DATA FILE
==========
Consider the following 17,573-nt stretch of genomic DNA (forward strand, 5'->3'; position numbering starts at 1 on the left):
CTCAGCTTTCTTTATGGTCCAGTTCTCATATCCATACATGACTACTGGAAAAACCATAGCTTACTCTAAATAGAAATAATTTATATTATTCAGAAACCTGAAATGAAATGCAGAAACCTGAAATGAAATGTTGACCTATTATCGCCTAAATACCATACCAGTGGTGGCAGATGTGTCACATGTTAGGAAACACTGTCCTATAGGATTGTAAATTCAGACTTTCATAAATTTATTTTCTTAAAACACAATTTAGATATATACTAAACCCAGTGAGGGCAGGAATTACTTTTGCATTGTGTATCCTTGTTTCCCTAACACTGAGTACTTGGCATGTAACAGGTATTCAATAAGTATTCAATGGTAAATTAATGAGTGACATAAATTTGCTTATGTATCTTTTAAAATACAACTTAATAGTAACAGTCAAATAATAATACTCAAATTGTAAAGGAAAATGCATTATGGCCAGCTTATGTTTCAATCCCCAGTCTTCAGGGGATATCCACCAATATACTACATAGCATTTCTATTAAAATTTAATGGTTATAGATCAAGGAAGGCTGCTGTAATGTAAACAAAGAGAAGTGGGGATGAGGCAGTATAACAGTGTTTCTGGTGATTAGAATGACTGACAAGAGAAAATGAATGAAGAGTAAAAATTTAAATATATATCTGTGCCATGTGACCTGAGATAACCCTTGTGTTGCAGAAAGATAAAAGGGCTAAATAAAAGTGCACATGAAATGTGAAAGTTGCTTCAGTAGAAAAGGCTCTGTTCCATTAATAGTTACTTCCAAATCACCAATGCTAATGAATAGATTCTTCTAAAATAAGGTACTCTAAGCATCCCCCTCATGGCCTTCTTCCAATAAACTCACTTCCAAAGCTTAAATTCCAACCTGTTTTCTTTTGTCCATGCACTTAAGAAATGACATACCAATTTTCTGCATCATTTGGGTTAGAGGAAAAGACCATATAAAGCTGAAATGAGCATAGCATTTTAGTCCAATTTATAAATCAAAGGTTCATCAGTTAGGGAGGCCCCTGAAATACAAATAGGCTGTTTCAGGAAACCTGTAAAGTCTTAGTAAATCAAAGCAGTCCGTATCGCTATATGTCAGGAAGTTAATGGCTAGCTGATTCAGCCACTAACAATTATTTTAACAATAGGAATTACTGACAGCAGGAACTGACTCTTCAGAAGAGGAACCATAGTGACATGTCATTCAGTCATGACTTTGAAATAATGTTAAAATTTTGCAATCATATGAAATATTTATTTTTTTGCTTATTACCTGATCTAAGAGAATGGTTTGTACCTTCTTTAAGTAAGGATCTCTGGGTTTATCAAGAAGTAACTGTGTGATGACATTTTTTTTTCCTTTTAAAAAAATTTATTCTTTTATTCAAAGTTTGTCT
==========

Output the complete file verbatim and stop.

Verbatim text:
Consider the following 17,573-nt stretch of genomic DNA (forward strand, 5'->3'; position numbering starts at 1 on the left):
CTCAGCTTTCTTTATGGTCCAGTTCTCATATCCATACATGACTACTGGAAAAACCATAGCTTACTCTAAATAGAAATAATTTATATTATTCAGAAACCTGAAATGAAATGCAGAAACCTGAAATGAAATGTTGACCTATTATCGCCTAAATACCATACCAGTGGTGGCAGATGTGTCACATGTTAGGAAACACTGTCCTATAGGATTGTAAATTCAGACTTTCATAAATTTATTTTCTTAAAACACAATTTAGATATATACTAAACCCAGTGAGGGCAGGAATTACTTTTGCATTGTGTATCCTTGTTTCCCTAACACTGAGTACTTGGCATGTAACAGGTATTCAATAAGTATTCAATGGTAAATTAATGAGTGACATAAATTTGCTTATGTATCTTTTAAAATACAACTTAATAGTAACAGTCAAATAATAATACTCAAATTGTAAAGGAAAATGCATTATGGCCAGCTTATGTTTCAATCCCCAGTCTTCAGGGGATATCCACCAATATACTACATAGCATTTCTATTAAAATTTAATGGTTATAGATCAAGGAAGGCTGCTGTAATGTAAACAAAGAGAAGTGGGGATGAGGCAGTATAACAGTGTTTCTGGTGATTAGAATGACTGACAAGAGAAAATGAATGAAGAGTAAAAATTTAAATATATATCTGTGCCATGTGACCTGAGATAACCCTTGTGTTGCAGAAAGATAAAAGGGCTAAATAAAAGTGCACATGAAATGTGAAAGTTGCTTCAGTAGAAAAGGCTCTGTTCCATTAATAGTTACTTCCAAATCACCAATGCTAATGAATAGATTCTTCTAAAATAAGGTACTCTAAGCATCCCCCTCATGGCCTTCTTCCAATAAACTCACTTCCAAAGCTTAAATTCCAACCTGTTTTCTTTTGTCCATGCACTTAAGAAATGACATACCAATTTTCTGCATCATTTGGGTTAGAGGAAAAGACCATATAAAGCTGAAATGAGCATAGCATTTTAGTCCAATTTATAAATCAAAGGTTCATCAGTTAGGGAGGCCCCTGAAATACAAATAGGCTGTTTCAGGAAACCTGTAAAGTCTTAGTAAATCAAAGCAGTCCGTATCGCTATATGTCAGGAAGTTAATGGCTAGCTGATTCAGCCACTAACAATTATTTTAACAATAGGAATTACTGACAGCAGGAACTGACTCTTCAGAAGAGGAACCATAGTGACATGTCATTCAGTCATGACTTTGAAATAATGTTAAAATTTTGCAATCATATGAAATATTTATTTTTTTGCTTATTACCTGATCTAAGAGAATGGTTTGTACCTTCTTTAAGTAAGGATCTCTGGGTTTATCAAGAAGTAACTGTGTGATGACATTTTTTTTTCCTTTTAAAAAAATTTATTCTTTTATTCAAAGTTTGTCT